One of the highlights of my trip to Haarlem was my visit to the perfectly preserved house where Corrie Ten Boom and her family served as jewellers and watch menders. It is an extraordinary story. Corrie was already into her fifties when her family opened their door to an astonishing number of Jews on the run from the Nazis. Most of the eight hundred plus Jews who came through their doors were passed on to be cared for by others in the Resistance, but some continued as guests of the Ten Booms.
It is nothing short of a miracle that the Ten Booms were able to operate for as long as they did in a town swarming with both Germans and those willing to betray for cash. The story of how the family was finally betrayed, leaving six Jews to somehow survive for 48 hours in the incredibly cramped hiding place at the top of the house before being set free by the Dutch underground and making good their escape over the rooftops, has become known across the world as the result of the film The Hiding Place.
I have often shown this to youth groups over the years – and always find something new to admire every time I watch it. It is available on Youtube.
You can also watch this virtual tour of the house here: Don’t be fooled by the title – this is far more than an estate agent like tour of the house – it comes with the warning that it can change your life!
We featured something of Corrie’s story in a recent Mashal. Like almost everyone who visits her house, I had a deep sense of the Ten Boom family still being there in their house.
On my first night in Holland, just a couple of hundred yards away from the Ten Boom’s house, I found myself reflecting a good deal on how an entire Jewish culture was all but wiped out across Europe by the ruthless Nazi war machine, particularly in the eastern countries, and how the Lord saw it all and still remembers it so clearly. In Holland a higher percentage of Jews were sent to concentration camps from Holland than from anywhere else in Europe. This was because the Dutch authorities kept such excellent records, it was only too easy for the Nazis to round up the Jewish families.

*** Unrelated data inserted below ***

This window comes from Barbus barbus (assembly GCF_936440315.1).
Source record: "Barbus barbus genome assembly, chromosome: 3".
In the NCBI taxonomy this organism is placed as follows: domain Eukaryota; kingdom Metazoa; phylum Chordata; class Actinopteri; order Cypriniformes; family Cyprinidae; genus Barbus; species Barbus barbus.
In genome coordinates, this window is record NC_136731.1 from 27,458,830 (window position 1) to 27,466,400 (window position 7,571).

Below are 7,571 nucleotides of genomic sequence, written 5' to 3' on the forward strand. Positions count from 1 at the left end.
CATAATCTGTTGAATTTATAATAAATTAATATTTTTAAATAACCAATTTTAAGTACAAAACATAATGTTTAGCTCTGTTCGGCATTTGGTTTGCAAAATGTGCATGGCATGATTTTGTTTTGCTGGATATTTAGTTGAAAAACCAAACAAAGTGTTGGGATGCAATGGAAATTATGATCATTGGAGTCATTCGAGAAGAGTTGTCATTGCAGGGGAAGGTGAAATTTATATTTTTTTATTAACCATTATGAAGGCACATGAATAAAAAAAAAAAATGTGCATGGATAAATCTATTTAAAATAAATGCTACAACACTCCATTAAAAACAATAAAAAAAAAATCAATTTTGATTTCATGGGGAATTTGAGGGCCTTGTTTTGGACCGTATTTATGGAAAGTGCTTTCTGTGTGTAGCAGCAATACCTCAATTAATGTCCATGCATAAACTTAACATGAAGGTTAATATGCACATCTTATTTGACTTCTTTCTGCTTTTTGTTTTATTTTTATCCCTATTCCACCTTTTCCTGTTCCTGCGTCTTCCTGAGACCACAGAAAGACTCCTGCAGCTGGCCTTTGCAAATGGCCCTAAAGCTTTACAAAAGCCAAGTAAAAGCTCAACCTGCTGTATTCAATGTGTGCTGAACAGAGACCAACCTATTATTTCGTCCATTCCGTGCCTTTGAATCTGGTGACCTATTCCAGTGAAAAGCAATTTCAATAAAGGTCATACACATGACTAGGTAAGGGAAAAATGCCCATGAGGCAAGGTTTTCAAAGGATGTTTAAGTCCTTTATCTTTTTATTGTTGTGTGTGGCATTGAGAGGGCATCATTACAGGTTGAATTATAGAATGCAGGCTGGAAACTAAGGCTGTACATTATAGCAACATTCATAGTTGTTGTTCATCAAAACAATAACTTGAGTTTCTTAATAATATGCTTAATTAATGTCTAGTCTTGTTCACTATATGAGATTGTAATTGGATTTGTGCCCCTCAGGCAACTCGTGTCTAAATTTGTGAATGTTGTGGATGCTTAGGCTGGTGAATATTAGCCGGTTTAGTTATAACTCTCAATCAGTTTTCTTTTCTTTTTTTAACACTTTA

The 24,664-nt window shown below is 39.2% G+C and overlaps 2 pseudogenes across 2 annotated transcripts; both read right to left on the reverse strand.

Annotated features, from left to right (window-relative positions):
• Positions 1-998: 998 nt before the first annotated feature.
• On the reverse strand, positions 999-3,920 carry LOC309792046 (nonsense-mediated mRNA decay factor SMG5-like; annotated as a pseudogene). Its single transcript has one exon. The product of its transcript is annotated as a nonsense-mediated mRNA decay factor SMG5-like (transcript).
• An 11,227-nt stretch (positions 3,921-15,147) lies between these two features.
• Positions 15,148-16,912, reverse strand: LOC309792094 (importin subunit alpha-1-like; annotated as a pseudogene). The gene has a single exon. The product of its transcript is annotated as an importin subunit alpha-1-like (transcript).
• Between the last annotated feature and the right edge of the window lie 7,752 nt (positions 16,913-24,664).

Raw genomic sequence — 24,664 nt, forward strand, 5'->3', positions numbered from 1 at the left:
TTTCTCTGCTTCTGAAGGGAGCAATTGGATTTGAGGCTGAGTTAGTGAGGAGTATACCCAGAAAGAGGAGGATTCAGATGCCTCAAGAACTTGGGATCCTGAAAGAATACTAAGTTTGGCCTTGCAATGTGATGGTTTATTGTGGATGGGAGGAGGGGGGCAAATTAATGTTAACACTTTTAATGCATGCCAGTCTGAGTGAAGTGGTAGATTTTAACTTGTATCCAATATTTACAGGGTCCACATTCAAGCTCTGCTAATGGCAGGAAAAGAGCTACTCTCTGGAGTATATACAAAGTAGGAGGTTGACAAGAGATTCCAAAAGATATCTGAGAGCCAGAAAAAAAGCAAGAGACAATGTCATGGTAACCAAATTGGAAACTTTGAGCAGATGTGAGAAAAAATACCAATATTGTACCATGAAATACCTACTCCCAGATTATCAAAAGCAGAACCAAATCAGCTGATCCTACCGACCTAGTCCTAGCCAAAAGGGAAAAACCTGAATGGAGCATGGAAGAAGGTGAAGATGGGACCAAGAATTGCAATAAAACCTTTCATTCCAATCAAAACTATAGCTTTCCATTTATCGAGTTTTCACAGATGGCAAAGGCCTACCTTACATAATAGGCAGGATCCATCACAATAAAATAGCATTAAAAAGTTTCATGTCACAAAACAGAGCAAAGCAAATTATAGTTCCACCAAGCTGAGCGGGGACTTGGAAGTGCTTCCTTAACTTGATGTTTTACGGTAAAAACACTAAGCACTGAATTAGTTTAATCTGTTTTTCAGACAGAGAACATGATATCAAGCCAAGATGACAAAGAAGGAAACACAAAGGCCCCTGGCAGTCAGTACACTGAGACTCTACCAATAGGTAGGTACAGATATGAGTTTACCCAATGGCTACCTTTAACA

It got me thinking of other cultures that have been suppressed, including the thriving Anglo-Saxon civilisation that the Normans sought most deliberately to suppress by removing all records, be they poems, writings or even commercial transactions which would have revealed just what a thriving economy England had enjoyed in the year 1000 before further Viking raids weakened it again.
England was indeed, in many ways at that time, the most advanced society in Europe. What little survived the Norman depredations was destroyed in the aftermath of Henry VIII’s dissolution of the monasteries, with vital manuscripts were either put to menial use or being destroyed outright, as I discovered from reading Robert Lacey and Danny Danziger’s excellent and well researched book The Year 1000.
This has a great deal to do with why there is so relatively little surviving material from the Anglo-Saxon period, whether in terms of poetry history or commercial dealings. At its best, Anglo-Saxon society ill merited the term the Dark Ages.
We do not have to look far in today’s society to see whole swathes of people who have been cruelly oppressed, as the Jews in Europe at the hands of Adolf Hitler being but a prime example amongst others of ethnic cleansing or suppression.
Pray for all such societies as come to mind; not least the Christian tribes in Myanmar.